I INTERVIEWED John Barnes for Goal.com to discuss being third on their list of the greatest 20 players to ever turn out for Liverpool. Typically, he wasn’t fussed over such an accolade and shared some brilliant insight into what made the club so special and what changed during his spell…
The crazy English wind, as Jurgen Klopp has described it, is swirling through Liverpool city centre, causing the rain to swat our faces. It’s 11am, but the stone grey clouds that dominate the sky give the allusion that evening is close. It is a majestic frame in which to spend time with a majestic figure. Only 30 seconds passes in the company of John Barnes before he is hooted at by a delivery truck with its three passengers all pushing their thumbs up and out the windows. He stops, waves and returns the show of approval.
As we cut across from Chapel Street and head towards a popular Argentinian restaurant, a young man shouts out, “Barnesy, nice to see you again” and as we’re about to enter the eatery, a much older one shakes his hand with a look of reverence that needs no accompanying words.
Barnes may not have been born in Liverpool, let alone England, but it is unmistakable that this is his city and these are his people, who still appreciate one of football’s greatest artists.
“There’s something about this place,” he says. “You don’t live in Liverpool, it lives in you.” Having moved to Merseyside from Watford in 1987, the Jamaica native has never returned back south. His seven children have grown up calling the city home and it is where he transformed from one of the country’s most exciting talents to one of its very best.
Two FWA Footballer of the Year accolades and a PFA Players’ Player of the Year trophy prove as much. The late Sir Tom Finney described his gifts as “once in a lifetime” while Peter Beardsley remarked he was “the best I played with bar none”.
The ease in which Barnes toyed with opponents and manipulated the ball was spellbinding. He could decorate a game and decide it. Read it and run it. Here, in a booth at CAU on Castle Street, sits an indisputable icon, but there is no ego or self-indulgence. This interview is to mark Barnes’ place among Goal’s greatest 20 players to have ever turned out for Liverpool but he cares little for such labels.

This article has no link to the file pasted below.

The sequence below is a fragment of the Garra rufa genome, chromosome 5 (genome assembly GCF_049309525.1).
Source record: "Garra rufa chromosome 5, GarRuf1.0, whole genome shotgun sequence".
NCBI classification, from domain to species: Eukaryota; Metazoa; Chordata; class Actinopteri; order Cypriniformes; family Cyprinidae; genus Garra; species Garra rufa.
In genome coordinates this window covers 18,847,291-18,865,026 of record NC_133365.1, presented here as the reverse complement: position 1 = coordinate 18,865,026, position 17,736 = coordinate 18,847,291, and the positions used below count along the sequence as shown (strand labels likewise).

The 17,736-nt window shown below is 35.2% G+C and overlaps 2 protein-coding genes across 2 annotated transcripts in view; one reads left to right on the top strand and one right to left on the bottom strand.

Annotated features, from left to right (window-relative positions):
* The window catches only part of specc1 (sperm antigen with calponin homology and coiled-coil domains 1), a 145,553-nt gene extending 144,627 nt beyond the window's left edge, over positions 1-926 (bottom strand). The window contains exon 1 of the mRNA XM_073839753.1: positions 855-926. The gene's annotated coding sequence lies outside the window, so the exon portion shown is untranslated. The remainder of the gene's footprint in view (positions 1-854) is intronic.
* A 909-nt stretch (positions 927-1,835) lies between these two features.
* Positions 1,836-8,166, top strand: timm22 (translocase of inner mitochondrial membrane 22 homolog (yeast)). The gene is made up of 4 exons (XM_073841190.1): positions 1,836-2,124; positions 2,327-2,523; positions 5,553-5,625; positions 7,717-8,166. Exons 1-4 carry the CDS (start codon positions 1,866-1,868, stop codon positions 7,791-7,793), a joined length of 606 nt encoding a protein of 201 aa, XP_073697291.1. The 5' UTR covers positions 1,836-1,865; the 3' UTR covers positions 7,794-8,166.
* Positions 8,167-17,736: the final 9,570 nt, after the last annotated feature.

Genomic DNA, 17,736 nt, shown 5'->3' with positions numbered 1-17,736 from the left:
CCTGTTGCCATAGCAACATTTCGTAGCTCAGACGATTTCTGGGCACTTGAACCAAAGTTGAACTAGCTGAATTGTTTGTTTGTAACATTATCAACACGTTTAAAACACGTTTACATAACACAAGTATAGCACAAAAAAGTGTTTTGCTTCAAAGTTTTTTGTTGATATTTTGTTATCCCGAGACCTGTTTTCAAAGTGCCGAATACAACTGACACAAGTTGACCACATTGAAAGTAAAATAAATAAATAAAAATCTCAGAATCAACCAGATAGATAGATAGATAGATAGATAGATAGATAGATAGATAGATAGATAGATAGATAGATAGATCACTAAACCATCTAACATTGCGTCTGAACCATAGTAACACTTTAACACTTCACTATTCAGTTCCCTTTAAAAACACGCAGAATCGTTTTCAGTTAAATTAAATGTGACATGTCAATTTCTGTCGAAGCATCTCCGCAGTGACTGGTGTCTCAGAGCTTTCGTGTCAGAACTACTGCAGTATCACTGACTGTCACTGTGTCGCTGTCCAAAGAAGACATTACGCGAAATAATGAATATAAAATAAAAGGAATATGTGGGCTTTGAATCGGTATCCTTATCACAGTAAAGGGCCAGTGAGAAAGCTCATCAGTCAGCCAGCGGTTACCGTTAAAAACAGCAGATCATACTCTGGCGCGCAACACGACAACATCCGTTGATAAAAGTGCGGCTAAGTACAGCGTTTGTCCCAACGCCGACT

“One Liverpool fan might think I was amazing, but then you’ll get an Everton or Manchester United fan who will say I was overrated or average,” notes Barnes.
“So, what’s the truth then? I have never gotten carried away with praise or criticism because it doesn’t define you. It’s a lesson I got early on from Graham Taylor at Watford, who told me to believe in who I am over what people are saying.”
Fitted with indigo jeans, a casual black shirt and a charcoal blazer, you’d be forgiven for thinking Barnes was just another diner at this South American establishment. But don’t be fooled. He used to lull opponents into a false sense of comfort by drawing them close, showing them the ball and then showing them his shadow as he skipped, turned, or sped away.
He was a completed checklist of football brilliance: power, cunning, intuition, pace, balance, vision, intelligence, craft. He did the simple things superbly and matched it with the things others simply couldn’t do.